This is a follow-up discussion, from yesterday’s Dialogue: Pro-Life White Guys & Anti-Southern Prejudice. That dialogue continued further on Facebook (minus my own participation). Deacon Steven D. Greydanus‘ words will be in blue.
There has to be a certain willingness to dialogue and subject one’s own views to scrutiny. I don’t think the good Deacon was willing to do that here: as proven by his utter refusal to answer Mike’s basic question to him, that I repeatedly pressed upon him.
I am a great admirer of his theological thinking, as I have stated many times: often characterizing it as “brilliant” and suchlike. But his political views leave much to be desired, from where I sit. In this particular discussion, I think he is profoundly influenced by liberal / secularist thinking, whether he is aware of it or not.
Having been of that mind myself, I can spot it a mile away. I often note how my college education in sociology and psychology taught me how the secular mind approaches life, and how this has been invaluable as an aid to my apologetics for now 38 years. College was the height of my own liberal thinking. It was in the year of my graduation (1982) that I became pro-life and started reading conservative writers and doing my own thinking, rather than accepting liberal pablum as Gospel Truth, as I had been doing.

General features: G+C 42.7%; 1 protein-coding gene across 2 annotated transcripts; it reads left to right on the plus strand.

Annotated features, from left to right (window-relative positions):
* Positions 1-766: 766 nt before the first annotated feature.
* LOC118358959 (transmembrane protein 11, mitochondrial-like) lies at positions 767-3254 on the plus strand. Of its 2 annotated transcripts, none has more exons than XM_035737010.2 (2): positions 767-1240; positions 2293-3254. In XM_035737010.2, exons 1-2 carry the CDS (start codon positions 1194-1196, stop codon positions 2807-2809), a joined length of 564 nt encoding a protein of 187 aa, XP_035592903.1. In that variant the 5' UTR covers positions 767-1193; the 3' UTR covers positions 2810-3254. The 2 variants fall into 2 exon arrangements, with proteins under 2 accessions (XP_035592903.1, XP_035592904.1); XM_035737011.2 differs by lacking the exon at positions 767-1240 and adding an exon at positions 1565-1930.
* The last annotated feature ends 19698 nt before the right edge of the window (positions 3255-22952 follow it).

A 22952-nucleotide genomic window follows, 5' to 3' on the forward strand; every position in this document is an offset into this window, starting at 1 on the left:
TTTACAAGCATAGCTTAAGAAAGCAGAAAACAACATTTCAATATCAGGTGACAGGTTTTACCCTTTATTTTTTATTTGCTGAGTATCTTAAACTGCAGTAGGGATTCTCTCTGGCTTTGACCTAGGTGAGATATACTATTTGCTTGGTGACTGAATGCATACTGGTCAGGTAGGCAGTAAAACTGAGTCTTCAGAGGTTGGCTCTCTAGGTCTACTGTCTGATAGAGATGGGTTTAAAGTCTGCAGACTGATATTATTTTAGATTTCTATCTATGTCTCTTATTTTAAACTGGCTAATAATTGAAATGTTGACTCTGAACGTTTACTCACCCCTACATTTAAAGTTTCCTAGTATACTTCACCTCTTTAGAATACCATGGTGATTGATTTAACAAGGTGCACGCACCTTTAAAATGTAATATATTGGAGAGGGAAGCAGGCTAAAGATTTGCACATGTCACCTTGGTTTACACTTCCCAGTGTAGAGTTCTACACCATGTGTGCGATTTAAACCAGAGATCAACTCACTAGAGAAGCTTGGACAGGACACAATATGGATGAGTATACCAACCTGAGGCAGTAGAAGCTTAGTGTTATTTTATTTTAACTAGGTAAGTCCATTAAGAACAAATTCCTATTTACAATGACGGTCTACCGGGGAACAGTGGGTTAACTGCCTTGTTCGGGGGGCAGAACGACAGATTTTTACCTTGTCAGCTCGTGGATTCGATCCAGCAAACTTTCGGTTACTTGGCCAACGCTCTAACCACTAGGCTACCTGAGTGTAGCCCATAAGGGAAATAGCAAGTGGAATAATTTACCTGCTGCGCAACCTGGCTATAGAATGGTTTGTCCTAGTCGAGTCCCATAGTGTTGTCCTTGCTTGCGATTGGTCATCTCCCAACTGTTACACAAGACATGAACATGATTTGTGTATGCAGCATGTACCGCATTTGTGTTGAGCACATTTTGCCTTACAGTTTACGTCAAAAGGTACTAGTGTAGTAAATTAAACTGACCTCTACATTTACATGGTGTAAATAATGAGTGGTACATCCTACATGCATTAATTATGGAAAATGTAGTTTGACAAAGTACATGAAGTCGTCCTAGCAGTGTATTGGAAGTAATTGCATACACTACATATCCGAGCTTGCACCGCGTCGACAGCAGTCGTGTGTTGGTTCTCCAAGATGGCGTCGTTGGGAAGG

It’s very difficult to critique liberal thinking and be heard, because those who are enthralled with it are much like a fish in a fish tank that is blissfully unaware that it inhabits a certain “world” or that there are any other worlds besides its own.
Again, I note that I am not saying that Deacon Steve is a liberal (I regard him as a third-party moderate). I’m saying that with regard to this particular issue of racism and its intersection with politics, he thinks like a thoroughgoing liberal. And so he is fundamentally wrong. I found your own analyses far more compelling and thought-provoking, and in line with my sociological thinking in this area: now modified and developed by 37 years of conservatism.
(You clearly don’t understand my position, Dave, or you wouldn’t keep complaining about my “non-answer” of a question that is exactly like “Have you stopped beating your wife?” But it’s very funny to me that you think you do. Carry on.)
Glad you’re amused. My urging you to answer the rhetorical question was purely a question of logical thinking (specifically, the reductio ad absurdum, which is routinely misunderstood by lots and lots of folks, who fail to apprehend its very nature, as well as its fundamental seriousness). Thus, I conclude that you are lacking in your understanding of how logic works (at least in this particular respect): or else you would have eagerly taken up the challenge.